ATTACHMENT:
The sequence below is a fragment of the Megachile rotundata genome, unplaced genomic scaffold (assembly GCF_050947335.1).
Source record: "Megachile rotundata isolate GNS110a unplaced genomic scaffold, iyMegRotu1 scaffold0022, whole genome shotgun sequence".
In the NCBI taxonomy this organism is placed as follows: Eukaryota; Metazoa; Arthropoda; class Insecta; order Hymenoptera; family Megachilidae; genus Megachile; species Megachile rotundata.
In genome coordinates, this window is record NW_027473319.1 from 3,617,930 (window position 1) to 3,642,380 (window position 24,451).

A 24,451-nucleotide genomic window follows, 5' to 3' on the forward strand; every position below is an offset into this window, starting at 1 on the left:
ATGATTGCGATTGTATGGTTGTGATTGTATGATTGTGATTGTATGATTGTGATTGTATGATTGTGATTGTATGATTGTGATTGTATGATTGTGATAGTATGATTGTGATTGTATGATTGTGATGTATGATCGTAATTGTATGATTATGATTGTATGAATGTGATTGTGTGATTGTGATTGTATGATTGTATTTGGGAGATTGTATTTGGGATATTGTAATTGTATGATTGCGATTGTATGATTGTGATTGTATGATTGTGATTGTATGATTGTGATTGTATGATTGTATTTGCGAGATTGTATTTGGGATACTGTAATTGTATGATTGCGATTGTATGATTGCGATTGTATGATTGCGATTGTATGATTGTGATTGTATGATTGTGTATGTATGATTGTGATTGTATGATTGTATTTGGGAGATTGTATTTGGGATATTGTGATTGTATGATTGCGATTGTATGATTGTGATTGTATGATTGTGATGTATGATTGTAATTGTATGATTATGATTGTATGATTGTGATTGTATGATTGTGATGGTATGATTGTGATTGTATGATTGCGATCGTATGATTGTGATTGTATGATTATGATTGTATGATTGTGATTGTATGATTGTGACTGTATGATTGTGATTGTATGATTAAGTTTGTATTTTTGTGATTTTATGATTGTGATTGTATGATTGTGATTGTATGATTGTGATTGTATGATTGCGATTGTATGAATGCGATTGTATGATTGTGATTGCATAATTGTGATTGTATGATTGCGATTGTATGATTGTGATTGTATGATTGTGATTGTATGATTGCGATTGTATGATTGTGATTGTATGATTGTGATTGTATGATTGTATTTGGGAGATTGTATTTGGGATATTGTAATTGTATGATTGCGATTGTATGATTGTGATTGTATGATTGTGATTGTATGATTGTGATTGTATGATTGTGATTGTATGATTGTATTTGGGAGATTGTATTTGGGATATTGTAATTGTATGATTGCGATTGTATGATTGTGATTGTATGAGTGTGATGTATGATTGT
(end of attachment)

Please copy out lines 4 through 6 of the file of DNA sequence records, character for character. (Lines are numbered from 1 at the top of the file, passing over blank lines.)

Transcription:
In genome coordinates, this window is record NW_027473319.1 from 3,617,930 (window position 1) to 3,642,380 (window position 24,451).

A 24,451-nucleotide genomic window follows, 5' to 3' on the forward strand; every position below is an offset into this window, starting at 1 on the left:
ATGATTGCGATTGTATGGTTGTGATTGTATGATTGTGATTGTATGATTGTGATTGTATGATTGTGATTGTATGATTGTGATTGTATGATTGTGATAGTATGATTGTGATTGTATGATTGTGATGTATGATCGTAATTGTATGATTATGATTGTATGAATGTGATTGTGTGATTGTGATTGTATGATTGTATTTGGGAGATTGTATTTGGGATATTGTAATTGTATGATTGCGATTGTATGATTGTGATTGTATGATTGTGATTGTATGATTGTGATTGTATGATTGTATTTGCGAGATTGTATTTGGGATACTGTAATTGTATGATTGCGATTGTATGATTGCGATTGTATGATTGCGATTGTATGATTGTGATTGTATGATTGTGTATGTATGATTGTGATTGTATGATTGTATTTGGGAGATTGTATTTGGGATATTGTGATTGTATGATTGCGATTGTATGATTGTGATTGTATGATTGTGATGTATGATTGTAATTGTATGATTATGATTGTATGATTGTGATTGTATGATTGTGATGGTATGATTGTGATTGTATGATTGCGATCGTATGATTGTGATTGTATGATTATGATTGTATGATTGTGATTGTATGATTGTGACTGTATGATTGTGATTGTATGATTAAGTTTGTATTTTTGTGATTTTATGATTGTGATTGTATGATTGTGATTGTATGATTGTGATTGTATGATTGCGATTGTATGAATGCGATTGTATGATTGTGATTGCATAATTGTGATTGTATGATTGCGATTGTATGATTGTGATTGTATGATTGTGATTGTATGATTGCGATTGTATGATTGTGATTGTATGATTGTGATTGTATGATTGTATTTGGGAGATTGTATTTGGGATATTGTAATTGTATGATTGCGATTGTATGATTGTGATTGTATGATTGTGATTGTATGATTGTGATTGTATGATTGTGATTGTATGATTGTATTTGGGAGATTGTATTTGGGATATTGTAATTGTATGATTGCGATTGTATGATTGTGATTGTATGAGTGTGATGTATGATTGT